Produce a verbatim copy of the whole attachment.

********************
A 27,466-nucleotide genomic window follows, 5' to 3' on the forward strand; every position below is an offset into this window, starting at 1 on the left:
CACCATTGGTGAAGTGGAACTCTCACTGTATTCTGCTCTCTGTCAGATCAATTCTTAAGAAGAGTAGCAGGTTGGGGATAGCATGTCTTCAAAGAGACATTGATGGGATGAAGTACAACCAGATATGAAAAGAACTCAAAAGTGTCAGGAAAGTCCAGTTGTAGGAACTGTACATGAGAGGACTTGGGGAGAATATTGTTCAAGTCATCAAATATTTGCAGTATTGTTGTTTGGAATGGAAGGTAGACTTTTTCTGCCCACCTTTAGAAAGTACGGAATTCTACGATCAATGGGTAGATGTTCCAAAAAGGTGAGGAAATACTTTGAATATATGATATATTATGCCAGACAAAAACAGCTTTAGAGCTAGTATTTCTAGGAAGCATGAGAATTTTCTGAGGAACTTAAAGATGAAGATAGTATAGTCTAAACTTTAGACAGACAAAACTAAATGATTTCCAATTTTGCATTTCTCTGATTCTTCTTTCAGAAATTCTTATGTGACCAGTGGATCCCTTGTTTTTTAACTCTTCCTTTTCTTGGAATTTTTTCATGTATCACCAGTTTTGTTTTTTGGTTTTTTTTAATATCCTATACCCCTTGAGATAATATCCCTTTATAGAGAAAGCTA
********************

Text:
A 27,466-nucleotide genomic window follows, 5' to 3' on the forward strand; every position below is an offset into this window, starting at 1 on the left:
CACCATTGGTGAAGTGGAACTCTCACTGTATTCTGCTCTCTGTCAGATCAATTCTTAAGAAGAGTAGCAGGTTGGGGATAGCATGTCTTCAAAGAGACATTGATGGGATGAAGTACAACCAGATATGAAAAGAACTCAAAAGTGTCAGGAAAGTCCAGTTGTAGGAACTGTACATGAGAGGACTTGGGGAGAATATTGTTCAAGTCATCAAATATTTGCAGTATTGTTGTTTGGAATGGAAGGTAGACTTTTTCTGCCCACCTTTAGAAAGTACGGAATTCTACGATCAATGGGTAGATGTTCCAAAAAGGTGAGGAAATACTTTGAATATATGATATATTATGCCAGACAAAAACAGCTTTAGAGCTAGTATTTCTAGGAAGCATGAGAATTTTCTGAGGAACTTAAAGATGAAGATAGTATAGTCTAAACTTTAGACAGACAAAACTAAATGATTTCCAATTTTGCATTTCTCTGATTCTTCTTTCAGAAATTCTTATGTGACCAGTGGATCCCTTGTTTTTTAACTCTTCCTTTTCTTGGAATTTTTTCATGTATCACCAGTTTTGTTTTTTGGTTTTTTTTAATATCCTATACCCCTTGAGATAATATCCCTTTATAGAGAAAGCTA